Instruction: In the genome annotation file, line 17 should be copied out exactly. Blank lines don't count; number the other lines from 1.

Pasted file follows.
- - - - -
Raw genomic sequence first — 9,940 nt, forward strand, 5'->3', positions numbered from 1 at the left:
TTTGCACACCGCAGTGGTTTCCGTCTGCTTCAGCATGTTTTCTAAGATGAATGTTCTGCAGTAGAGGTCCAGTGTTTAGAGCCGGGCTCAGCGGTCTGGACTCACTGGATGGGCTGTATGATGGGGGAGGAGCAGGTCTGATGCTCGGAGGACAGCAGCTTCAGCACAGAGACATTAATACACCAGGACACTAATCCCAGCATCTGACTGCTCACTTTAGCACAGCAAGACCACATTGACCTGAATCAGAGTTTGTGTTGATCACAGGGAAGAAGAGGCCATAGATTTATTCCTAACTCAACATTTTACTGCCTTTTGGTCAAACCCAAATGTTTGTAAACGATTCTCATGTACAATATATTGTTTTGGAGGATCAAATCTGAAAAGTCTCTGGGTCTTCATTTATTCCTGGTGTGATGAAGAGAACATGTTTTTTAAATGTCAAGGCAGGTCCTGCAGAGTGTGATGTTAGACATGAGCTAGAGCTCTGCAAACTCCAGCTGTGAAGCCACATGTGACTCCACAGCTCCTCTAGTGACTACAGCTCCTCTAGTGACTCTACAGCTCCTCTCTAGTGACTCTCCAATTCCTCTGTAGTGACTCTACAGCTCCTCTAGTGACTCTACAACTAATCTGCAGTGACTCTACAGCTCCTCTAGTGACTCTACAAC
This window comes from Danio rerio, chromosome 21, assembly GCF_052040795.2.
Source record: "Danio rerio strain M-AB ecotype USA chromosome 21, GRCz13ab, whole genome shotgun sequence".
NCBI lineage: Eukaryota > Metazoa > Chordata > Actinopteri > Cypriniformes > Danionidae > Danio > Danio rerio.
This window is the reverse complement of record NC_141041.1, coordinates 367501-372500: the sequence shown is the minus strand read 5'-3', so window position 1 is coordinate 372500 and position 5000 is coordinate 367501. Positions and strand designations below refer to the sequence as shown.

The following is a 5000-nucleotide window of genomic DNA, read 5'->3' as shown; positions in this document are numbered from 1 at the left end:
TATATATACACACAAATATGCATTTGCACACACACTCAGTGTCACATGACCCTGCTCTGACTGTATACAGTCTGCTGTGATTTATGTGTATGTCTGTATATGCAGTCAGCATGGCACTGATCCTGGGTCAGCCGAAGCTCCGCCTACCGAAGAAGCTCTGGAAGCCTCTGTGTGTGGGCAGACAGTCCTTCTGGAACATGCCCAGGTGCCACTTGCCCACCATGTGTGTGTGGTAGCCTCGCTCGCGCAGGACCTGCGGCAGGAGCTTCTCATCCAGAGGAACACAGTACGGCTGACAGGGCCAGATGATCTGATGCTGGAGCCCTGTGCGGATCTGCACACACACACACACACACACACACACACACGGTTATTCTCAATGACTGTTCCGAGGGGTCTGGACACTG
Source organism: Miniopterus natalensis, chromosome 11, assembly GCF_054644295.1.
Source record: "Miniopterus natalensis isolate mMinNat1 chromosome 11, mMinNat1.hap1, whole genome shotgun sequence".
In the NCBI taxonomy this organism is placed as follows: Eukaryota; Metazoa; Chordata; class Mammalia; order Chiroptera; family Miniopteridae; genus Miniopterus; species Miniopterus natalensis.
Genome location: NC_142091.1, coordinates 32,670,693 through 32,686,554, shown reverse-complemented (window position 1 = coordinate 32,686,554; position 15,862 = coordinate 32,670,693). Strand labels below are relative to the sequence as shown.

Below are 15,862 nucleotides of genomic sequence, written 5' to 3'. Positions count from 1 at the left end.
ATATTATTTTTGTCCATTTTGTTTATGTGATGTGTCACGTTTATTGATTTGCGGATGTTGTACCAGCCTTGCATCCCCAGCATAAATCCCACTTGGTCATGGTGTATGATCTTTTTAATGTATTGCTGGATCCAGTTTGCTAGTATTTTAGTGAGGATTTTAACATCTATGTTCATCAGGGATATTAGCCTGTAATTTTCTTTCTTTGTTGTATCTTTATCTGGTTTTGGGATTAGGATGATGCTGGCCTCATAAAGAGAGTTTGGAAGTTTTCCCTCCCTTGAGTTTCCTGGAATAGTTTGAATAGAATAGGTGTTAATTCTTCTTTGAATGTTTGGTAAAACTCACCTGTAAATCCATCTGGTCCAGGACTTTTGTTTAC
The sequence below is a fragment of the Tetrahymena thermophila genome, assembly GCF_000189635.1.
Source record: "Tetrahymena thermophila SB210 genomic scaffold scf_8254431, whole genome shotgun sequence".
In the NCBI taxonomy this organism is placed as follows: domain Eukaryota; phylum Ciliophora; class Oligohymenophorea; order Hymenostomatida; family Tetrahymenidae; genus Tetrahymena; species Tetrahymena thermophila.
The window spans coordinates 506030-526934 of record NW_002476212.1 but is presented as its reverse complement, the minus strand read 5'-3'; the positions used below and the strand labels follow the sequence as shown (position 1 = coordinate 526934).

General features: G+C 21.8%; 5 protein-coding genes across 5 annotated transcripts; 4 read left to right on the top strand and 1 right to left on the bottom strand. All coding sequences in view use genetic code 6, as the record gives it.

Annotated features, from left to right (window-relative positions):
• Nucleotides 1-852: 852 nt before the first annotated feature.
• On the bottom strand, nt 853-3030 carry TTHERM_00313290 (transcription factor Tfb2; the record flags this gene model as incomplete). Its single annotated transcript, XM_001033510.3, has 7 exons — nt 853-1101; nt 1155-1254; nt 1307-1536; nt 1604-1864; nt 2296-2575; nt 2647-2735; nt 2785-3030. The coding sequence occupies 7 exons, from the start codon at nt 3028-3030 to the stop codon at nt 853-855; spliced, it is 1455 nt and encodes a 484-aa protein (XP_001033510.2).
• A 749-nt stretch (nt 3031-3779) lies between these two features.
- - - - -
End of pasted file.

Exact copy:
In the NCBI taxonomy this organism is placed as follows: domain Eukaryota; phylum Ciliophora; class Oligohymenophorea; order Hymenostomatida; family Tetrahymenidae; genus Tetrahymena; species Tetrahymena thermophila.